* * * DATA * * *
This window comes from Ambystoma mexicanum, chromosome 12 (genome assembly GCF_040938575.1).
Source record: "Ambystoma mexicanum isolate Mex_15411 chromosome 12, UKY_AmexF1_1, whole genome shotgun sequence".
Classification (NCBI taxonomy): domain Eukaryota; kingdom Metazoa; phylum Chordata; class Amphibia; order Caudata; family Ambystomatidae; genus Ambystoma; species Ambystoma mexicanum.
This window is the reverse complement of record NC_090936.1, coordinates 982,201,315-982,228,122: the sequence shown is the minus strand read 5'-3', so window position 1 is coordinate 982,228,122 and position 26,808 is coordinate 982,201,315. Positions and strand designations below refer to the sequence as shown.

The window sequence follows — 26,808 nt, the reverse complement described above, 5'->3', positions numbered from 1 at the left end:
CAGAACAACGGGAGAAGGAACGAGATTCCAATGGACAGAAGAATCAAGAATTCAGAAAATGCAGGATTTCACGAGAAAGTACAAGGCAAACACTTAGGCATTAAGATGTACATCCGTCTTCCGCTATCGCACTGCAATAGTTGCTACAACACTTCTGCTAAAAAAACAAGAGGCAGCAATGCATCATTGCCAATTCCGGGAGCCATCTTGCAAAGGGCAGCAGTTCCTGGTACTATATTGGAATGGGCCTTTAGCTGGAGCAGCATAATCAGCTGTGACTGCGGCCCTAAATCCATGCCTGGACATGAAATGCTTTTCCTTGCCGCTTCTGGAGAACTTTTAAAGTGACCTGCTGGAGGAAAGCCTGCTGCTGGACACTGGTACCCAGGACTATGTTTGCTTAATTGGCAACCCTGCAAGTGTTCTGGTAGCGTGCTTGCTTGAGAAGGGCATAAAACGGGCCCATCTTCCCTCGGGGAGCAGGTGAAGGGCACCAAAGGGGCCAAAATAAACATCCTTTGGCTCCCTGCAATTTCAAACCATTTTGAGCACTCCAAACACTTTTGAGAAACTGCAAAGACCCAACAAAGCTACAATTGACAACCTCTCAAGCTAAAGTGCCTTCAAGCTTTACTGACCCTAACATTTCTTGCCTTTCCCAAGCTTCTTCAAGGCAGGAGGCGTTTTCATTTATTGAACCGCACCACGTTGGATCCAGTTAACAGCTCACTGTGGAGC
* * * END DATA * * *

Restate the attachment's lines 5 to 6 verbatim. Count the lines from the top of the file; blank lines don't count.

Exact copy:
The window sequence follows — 26,808 nt, the reverse complement described above, 5'->3', positions numbered from 1 at the left end:
CAGAACAACGGGAGAAGGAACGAGATTCCAATGGACAGAAGAATCAAGAATTCAGAAAATGCAGGATTTCACGAGAAAGTACAAGGCAAACACTTAGGCATTAAGATGTACATCCGTCTTCCGCTATCGCACTGCAATAGTTGCTACAACACTTCTGCTAAAAAAACAAGAGGCAGCAATGCATCATTGCCAATTCCGGGAGCCATCTTGCAAAGGGCAGCAGTTCCTGGTACTATATTGGAATGGGCCTTTAGCTGGAGCAGCATAATCAGCTGTGACTGCGGCCCTAAATCCATGCCTGGACATGAAATGCTTTTCCTTGCCGCTTCTGGAGAACTTTTAAAGTGACCTGCTGGAGGAAAGCCTGCTGCTGGACACTGGTACCCAGGACTATGTTTGCTTAATTGGCAACCCTGCAAGTGTTCTGGTAGCGTGCTTGCTTGAGAAGGGCATAAAACGGGCCCATCTTCCCTCGGGGAGCAGGTGAAGGGCACCAAAGGGGCCAAAATAAACATCCTTTGGCTCCCTGCAATTTCAAACCATTTTGAGCACTCCAAACACTTTTGAGAAACTGCAAAGACCCAACAAAGCTACAATTGACAACCTCTCAAGCTAAAGTGCCTTCAAGCTTTACTGACCCTAACATTTCTTGCCTTTCCCAAGCTTCTTCAAGGCAGGAGGCGTTTTCATTTATTGAACCGCACCACGTTGGATCCAGTTAACAGCTCACTGTGGAGC